Your Guide to Anti-Aging Ingredients
You hear them advertised on TV and see them on the Web, but do you know what the best anti-aging ingredients really are?
As you search for the right anti-aging product, you'll come across countless creams, lotions, serums, and cleansers that promise to improve the appearance ofaging skin. Shopping for anti-aging products can be overwhelming, but having an idea of how different ingredients work can help narrow your choices. Keep in mind that most just make your skin look more moist, lessening the appearance of aging skin; some can actually affect the skin and lessen the damage; and a few protect against further damage.
The Beauty Shopper's List for Anti-Aging Ingredients
- Alpha hydroxy acids (AHAs). AHAs can help your skin appear more fresh and youthful by reducing the signs of sun damage, exfoliating the dead outer layers of your skin, and helping your skin retain moisture. Glycolic acids are a popular AHA.
- Ammonium lactate. If your skin is dry and flaky, ammonium lactate can help keep it moist and remove dead skin cells.
- Antioxidants. Products that contain antioxidants, such as vitamins E and C and coenzyme Q10, can repair aging skin, and may even help protect itfrom further sun damage and the effects of free radicals, molecules that irritate your skin and cause it to become inflamed.
- Beta hydroxy acids (BHAs). Similar to AHAs, BHAs help to exfoliate your skin. They are intended to help reduce the appearance of fine lines, wrinkles, and texture abnormalities. In a product ingredient list, BHAs may be listed as salicylic acid, salicylate, sodium salicylate, willow extract, beta hydroxybutanoic acid, tropic acid, or trethocanic acid. The U.S. Food and Drug Administration (FDA) warns that BHAs should be used with sunscreen to avoid skin irritation.
- Growth factors. These are compounds that may be found in anti-aging products, due to their ability to stimulate cell division, blood vessel growth, and to help produce skin-firming collagen and elastin in your skin.
- Lactic acid. Lactic acid, an AHA derived from milk, is often added to moisturizers to help get rid of dead skin cells and enhance the moisture content of your skin.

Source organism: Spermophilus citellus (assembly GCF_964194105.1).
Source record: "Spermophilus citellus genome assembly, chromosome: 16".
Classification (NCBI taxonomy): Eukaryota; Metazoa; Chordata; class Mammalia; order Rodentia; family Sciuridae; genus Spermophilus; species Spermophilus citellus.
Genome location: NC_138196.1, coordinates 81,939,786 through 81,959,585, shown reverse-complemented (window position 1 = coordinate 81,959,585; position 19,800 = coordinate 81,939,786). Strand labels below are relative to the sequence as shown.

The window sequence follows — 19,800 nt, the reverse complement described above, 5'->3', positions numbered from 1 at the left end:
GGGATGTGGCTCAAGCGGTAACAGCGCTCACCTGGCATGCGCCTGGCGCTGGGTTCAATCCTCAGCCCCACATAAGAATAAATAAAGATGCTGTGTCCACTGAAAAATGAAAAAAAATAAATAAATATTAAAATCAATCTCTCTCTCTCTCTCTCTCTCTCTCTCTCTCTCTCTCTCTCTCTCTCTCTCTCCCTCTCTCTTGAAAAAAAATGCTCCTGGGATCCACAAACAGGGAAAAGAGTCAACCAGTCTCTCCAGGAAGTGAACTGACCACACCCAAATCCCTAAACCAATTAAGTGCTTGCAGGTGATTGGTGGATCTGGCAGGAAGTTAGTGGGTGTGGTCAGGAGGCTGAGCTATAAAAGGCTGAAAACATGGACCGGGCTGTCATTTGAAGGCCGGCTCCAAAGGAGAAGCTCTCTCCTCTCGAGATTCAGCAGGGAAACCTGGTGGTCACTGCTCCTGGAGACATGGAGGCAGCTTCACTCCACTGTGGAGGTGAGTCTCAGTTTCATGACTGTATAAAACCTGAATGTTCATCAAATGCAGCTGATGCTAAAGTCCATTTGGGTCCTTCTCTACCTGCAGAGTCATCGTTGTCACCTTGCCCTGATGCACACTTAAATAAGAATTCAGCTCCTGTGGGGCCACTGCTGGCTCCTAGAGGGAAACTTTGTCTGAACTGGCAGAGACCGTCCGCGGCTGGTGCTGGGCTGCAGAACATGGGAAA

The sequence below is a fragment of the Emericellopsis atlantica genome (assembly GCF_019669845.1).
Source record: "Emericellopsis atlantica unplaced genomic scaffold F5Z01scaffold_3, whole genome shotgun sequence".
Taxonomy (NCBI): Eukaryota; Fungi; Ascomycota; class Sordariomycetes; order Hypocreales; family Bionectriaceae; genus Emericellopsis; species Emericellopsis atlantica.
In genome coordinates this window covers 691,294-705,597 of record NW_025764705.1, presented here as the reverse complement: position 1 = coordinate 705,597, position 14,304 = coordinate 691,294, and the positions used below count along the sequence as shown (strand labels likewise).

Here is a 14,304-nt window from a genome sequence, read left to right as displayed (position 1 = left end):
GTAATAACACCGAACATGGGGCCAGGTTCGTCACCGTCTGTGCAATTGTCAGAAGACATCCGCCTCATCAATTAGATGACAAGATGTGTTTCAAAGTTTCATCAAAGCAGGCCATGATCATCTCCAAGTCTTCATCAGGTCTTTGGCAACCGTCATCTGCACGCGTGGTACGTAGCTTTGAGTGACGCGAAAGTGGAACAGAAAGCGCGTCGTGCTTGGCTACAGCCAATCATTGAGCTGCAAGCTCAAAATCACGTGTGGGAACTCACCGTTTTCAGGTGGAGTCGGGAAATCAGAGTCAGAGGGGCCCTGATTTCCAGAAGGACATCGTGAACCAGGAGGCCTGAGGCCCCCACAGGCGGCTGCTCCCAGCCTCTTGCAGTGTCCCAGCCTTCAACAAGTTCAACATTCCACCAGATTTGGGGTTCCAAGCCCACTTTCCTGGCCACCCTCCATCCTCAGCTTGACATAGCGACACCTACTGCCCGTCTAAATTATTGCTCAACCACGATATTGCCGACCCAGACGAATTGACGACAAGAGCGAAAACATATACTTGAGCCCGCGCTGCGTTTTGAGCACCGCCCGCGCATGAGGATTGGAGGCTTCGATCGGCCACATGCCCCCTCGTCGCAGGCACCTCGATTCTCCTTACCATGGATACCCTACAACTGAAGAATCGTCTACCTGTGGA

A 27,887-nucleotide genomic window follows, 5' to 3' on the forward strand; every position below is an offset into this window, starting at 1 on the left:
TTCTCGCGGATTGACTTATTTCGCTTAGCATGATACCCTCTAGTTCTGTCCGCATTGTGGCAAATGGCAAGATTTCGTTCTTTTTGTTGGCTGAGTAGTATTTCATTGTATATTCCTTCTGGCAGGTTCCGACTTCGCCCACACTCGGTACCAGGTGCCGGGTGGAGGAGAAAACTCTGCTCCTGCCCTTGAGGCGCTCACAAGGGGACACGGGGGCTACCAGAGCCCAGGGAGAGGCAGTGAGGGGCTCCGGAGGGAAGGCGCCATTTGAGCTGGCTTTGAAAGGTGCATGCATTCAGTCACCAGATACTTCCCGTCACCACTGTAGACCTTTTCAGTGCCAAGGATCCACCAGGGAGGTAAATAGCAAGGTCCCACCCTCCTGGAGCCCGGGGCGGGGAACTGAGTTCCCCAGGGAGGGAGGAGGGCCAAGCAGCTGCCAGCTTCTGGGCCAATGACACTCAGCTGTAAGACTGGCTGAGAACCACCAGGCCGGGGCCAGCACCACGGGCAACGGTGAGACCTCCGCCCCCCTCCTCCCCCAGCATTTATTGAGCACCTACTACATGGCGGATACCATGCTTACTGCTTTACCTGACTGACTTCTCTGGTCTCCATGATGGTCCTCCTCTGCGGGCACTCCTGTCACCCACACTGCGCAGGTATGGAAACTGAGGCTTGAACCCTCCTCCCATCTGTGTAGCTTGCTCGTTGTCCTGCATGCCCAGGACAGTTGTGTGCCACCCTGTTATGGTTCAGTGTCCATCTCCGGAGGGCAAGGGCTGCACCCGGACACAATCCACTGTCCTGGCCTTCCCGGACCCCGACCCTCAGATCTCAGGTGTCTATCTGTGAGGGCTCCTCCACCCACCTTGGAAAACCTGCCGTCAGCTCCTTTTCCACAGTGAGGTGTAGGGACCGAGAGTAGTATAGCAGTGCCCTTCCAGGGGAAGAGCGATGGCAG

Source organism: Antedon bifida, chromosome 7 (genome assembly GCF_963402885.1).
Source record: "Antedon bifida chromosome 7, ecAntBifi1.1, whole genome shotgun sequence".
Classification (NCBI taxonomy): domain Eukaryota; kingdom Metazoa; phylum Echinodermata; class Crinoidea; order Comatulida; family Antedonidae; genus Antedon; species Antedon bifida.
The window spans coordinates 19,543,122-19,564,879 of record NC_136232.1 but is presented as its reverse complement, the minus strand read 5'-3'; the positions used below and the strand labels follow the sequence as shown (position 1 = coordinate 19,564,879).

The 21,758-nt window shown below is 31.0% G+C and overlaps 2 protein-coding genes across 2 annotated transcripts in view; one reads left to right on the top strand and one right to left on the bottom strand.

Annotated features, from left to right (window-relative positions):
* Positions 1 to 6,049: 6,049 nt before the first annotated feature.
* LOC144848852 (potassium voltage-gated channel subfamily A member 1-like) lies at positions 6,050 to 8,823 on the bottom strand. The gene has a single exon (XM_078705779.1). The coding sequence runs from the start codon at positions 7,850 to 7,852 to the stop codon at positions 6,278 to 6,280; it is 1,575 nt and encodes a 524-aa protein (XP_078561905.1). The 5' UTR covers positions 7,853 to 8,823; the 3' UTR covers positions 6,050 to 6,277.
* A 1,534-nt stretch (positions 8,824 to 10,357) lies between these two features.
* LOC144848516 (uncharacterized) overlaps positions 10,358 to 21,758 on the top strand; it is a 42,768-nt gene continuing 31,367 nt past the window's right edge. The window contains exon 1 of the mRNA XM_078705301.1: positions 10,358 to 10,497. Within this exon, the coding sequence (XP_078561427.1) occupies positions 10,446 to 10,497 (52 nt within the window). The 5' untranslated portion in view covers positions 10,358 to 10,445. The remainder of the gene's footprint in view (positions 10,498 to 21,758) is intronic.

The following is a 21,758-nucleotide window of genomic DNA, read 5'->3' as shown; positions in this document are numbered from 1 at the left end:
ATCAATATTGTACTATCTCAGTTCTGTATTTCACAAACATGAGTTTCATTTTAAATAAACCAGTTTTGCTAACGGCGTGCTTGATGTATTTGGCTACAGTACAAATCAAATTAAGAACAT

- Peptides. Peptides are protein components that are sometimes added to anti-aging products because they can increase the collagen in your skin, making it appear thicker.
- Petrolatum. Petrolatum, the main ingredient in petroleum jelly, is common in lotions and creams that soften skin by creating a barrier to help seal in moisture.
- Retinoic acid. A specialized form of vitamin A, retinoic acid is the only skin care product ingredient that has been approved by the FDA for reversing signs of sun damage. It is available by prescription only. After applying retinoic acid every day for several months, you should begin to see the texture of your skin improve — your skin pigmentation will even out, and there will be increases in the amount of skin-firming collagen.
- Sunscreen. Sunscreen is one of the best ways to prevent signs of aging caused by sun exposure, including fine line and age spots. Many anti-aging skin care products contain sunscreen with a sun protection factor (SPF) of at least 15; look for "broad spectrum" protection that blocks both UVA and UVB rays.
- Urea. A common ingredient in moisturizers, urea increases the ability of your skin to hold water and reduces the scaly appearance of dry skin.
Most anti-aging skin care products contain more than one of the above ingredients. Keep in mind that some of these ingredients can irritate your skin as they slough off top layers, so be cautious when using anti-aging products on sensitive skin. Also, since trying too many products can often do more harm than good, consider consulting a dermatologist to help select anti-aging products that will do the most for you.